24 ways to to survive next drought – Nadene Hall:

Ask a group of farmers with over 500 years’ experience between them how to manage a property before, during and after a drought, and you get a lot of practical tips and wisdom. AgResearch asked 20 South Canterbury farmers about their strategies for successfully managing their properties after a drought.

All the farmers had experienced severe droughts over the previous 20-30 years of farming. What worked best on an individual property depended on things like its climate and soil type, and what was being farmed, but the scientists concluded these are the key areas to look at: . .

Search on for cotton workers – Andrew Marshall:

AUSTRALIA’S rural skills shortage is not just a problem troubling individual farms or regional machinery businesses – the cotton industry fears the profitability of the entire cropping sector is eroding.

The combined impact of new farm technology growth and a shortage of rural recruits with skills ranging from information technology and accounting, to engineering and agronomy, is stressing broadacre agriculture’s efficiency and productivity.

Corporate farms and big agribusinesses are frequently resorting to ‘cherry picking’ the talent they need from other players or other sectors of the industry, even if it means taking agronomists and turning them into bankers.  . .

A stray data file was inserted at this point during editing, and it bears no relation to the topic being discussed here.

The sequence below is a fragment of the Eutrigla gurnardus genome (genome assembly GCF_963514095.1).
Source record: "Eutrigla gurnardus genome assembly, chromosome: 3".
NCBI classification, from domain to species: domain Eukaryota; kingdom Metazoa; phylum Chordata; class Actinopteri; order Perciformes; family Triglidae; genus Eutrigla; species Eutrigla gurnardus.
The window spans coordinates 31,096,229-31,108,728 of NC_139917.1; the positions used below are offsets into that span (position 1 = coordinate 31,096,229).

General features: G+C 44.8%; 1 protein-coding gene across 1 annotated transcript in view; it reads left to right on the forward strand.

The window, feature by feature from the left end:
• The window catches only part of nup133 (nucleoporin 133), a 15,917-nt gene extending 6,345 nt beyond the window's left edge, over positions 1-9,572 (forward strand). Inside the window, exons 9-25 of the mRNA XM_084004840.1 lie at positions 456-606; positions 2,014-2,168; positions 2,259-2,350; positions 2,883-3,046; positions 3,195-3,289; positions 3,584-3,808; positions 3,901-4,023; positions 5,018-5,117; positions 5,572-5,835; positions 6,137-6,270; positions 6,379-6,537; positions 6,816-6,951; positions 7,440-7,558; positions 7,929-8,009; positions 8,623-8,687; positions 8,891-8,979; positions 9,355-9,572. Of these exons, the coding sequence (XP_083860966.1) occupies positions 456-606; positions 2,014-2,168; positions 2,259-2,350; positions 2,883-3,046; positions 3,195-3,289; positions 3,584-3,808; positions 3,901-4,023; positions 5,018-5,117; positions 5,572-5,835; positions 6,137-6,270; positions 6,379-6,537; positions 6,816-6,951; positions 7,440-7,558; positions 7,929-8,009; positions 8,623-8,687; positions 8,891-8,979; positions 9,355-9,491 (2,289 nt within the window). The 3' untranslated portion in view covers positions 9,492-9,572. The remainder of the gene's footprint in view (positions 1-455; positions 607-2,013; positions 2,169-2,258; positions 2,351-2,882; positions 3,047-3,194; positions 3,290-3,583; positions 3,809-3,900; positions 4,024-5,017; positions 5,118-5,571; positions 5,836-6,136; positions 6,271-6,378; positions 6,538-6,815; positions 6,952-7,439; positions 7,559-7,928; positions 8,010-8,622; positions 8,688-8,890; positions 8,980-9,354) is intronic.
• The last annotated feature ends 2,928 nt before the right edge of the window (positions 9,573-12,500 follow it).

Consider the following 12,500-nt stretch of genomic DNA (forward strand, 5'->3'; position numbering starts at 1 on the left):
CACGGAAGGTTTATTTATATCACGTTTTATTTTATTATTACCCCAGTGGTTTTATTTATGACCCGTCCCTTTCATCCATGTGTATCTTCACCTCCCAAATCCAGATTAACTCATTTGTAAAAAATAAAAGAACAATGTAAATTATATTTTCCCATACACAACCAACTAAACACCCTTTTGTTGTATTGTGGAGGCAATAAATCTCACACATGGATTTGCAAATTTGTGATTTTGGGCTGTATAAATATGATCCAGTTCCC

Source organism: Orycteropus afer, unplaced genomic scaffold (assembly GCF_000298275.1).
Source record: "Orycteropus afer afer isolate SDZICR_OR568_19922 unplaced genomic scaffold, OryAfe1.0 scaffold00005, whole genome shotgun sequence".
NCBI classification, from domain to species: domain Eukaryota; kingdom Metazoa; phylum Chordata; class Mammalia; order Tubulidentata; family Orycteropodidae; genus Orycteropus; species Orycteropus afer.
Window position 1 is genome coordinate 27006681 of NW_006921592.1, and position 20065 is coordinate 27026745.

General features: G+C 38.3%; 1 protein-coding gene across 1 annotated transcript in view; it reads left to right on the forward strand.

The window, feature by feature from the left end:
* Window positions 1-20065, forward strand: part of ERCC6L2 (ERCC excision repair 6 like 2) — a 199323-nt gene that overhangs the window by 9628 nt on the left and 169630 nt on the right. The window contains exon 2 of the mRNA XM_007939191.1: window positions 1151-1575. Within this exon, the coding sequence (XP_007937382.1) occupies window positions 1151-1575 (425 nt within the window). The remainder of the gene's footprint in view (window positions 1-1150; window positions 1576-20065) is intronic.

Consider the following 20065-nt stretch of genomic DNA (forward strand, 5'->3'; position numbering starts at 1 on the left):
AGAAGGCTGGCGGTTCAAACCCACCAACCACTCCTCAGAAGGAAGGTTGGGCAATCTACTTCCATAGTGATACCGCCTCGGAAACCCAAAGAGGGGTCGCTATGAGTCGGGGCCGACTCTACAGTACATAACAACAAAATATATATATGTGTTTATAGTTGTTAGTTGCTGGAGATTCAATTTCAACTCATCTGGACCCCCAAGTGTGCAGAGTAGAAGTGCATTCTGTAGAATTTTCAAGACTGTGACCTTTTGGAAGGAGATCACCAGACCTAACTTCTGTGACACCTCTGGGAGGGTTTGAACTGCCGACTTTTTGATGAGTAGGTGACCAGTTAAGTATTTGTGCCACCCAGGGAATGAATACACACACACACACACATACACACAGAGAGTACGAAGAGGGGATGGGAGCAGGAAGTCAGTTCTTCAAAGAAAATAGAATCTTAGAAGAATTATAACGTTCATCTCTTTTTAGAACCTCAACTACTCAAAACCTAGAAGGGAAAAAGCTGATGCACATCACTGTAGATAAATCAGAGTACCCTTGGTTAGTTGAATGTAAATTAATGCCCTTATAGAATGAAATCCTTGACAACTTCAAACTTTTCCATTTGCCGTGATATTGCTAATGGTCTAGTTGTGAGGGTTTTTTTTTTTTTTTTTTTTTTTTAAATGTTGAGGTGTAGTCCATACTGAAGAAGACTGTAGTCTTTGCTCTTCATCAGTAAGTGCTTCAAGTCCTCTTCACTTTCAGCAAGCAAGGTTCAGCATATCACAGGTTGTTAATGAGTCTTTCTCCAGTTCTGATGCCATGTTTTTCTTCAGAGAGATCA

Quote of the day

April 21, 2015

He would cough a lot and turn dusky and a bit blue, and cough and vomit and started losing weight,” says Ms Jackson. “It was all a pretty grim situation really.” . . .

“They had to do CPR for a lot of the night and I had to sit there and watch him,” Ms Jackson says. “It was awful to sit on that bed, and watch that tiny little body and be completely helpless.” . . . TV3

Chosen because it is World Immunisation Week

World Immunization Week 2015 poster


April 21 in history

April 21, 2015

753 BC – Romulus and Remus founded Rome (traditional date).

43 BC Battle of Mutina: Mark Antony was again defeated in battle by Aulus Hirtius, who was killed.

1509  Henry VIII ascended the throne of England on the death of his father, Henry VII.

1519 Hernán Cortés landed in Veracruz.

1651 Blessed Joseph Vaz, Apostle of Ceylon, was born.

1671 John Law, Scottish economist, was born  (d. 1729) .

1729 Catherine II of Russia, known as ‘Catherine the Great’, was born  (d. 1796) .

1792 Tiradentes, a revolutionary leading a movement for Brazil’s independence, was hung, drawn and quartered.

1809 Two Austrian army corps were driven from Landshut by a First French Empire army led by Napoleon I of France as two French corps to the north held off the main Austrian army on the first day of the Battle of Eckmühl.

1816  Charlotte Brontë, English author, was born  (d. 1855) .

1836 Texas Revolution: The Battle of San Jacinto – Republic of Texas forces under Sam Houston defeated troops under Mexican General Antonio López de Santa Anna.

1838 John Muir, Scottish environmentalist, was born (d. 1914) .

1863 Bahá’u’lláh, considered the founder of the Bahá’í Faith, declared his mission as “He whom God shall make manifest“.

1894 Norway formally adopted the Krag-Jørgensen rifle as the main arm of its armed forces, a weapon that would remain in service for almost 50 years.

1898 Spanish-American War: The U.S. Congress, recognised that a state of war existed between the United States and Spain.

1915 Anthony Quinn, Mexican-born American actor, was born (2001) .